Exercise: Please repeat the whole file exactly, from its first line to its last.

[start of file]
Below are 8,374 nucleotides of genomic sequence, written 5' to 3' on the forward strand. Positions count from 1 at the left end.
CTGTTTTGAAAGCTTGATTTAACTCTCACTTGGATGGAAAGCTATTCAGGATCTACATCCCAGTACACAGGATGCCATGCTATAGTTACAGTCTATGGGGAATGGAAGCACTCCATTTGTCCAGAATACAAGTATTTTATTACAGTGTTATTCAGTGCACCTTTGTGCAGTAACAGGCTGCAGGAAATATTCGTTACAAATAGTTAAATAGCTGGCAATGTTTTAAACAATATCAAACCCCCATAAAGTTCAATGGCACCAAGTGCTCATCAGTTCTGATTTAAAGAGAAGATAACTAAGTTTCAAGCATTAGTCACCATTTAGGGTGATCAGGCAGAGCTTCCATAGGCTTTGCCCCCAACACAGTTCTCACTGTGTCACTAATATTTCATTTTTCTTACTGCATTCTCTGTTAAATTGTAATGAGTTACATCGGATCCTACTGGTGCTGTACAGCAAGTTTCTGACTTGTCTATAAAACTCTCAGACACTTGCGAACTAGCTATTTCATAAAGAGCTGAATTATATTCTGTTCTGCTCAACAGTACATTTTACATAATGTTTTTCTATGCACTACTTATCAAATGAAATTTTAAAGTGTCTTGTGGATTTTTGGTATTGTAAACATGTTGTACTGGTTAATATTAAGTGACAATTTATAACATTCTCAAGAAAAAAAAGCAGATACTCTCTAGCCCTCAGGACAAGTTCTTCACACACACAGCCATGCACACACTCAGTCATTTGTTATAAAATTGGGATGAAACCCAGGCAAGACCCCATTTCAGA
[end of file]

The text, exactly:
Below are 8,374 nucleotides of genomic sequence, written 5' to 3' on the forward strand. Positions count from 1 at the left end.
CTGTTTTGAAAGCTTGATTTAACTCTCACTTGGATGGAAAGCTATTCAGGATCTACATCCCAGTACACAGGATGCCATGCTATAGTTACAGTCTATGGGGAATGGAAGCACTCCATTTGTCCAGAATACAAGTATTTTATTACAGTGTTATTCAGTGCACCTTTGTGCAGTAACAGGCTGCAGGAAATATTCGTTACAAATAGTTAAATAGCTGGCAATGTTTTAAACAATATCAAACCCCCATAAAGTTCAATGGCACCAAGTGCTCATCAGTTCTGATTTAAAGAGAAGATAACTAAGTTTCAAGCATTAGTCACCATTTAGGGTGATCAGGCAGAGCTTCCATAGGCTTTGCCCCCAACACAGTTCTCACTGTGTCACTAATATTTCATTTTTCTTACTGCATTCTCTGTTAAATTGTAATGAGTTACATCGGATCCTACTGGTGCTGTACAGCAAGTTTCTGACTTGTCTATAAAACTCTCAGACACTTGCGAACTAGCTATTTCATAAAGAGCTGAATTATATTCTGTTCTGCTCAACAGTACATTTTACATAATGTTTTTCTATGCACTACTTATCAAATGAAATTTTAAAGTGTCTTGTGGATTTTTGGTATTGTAAACATGTTGTACTGGTTAATATTAAGTGACAATTTATAACATTCTCAAGAAAAAAAAGCAGATACTCTCTAGCCCTCAGGACAAGTTCTTCACACACACAGCCATGCACACACTCAGTCATTTGTTATAAAATTGGGATGAAACCCAGGCAAGACCCCATTTCAGA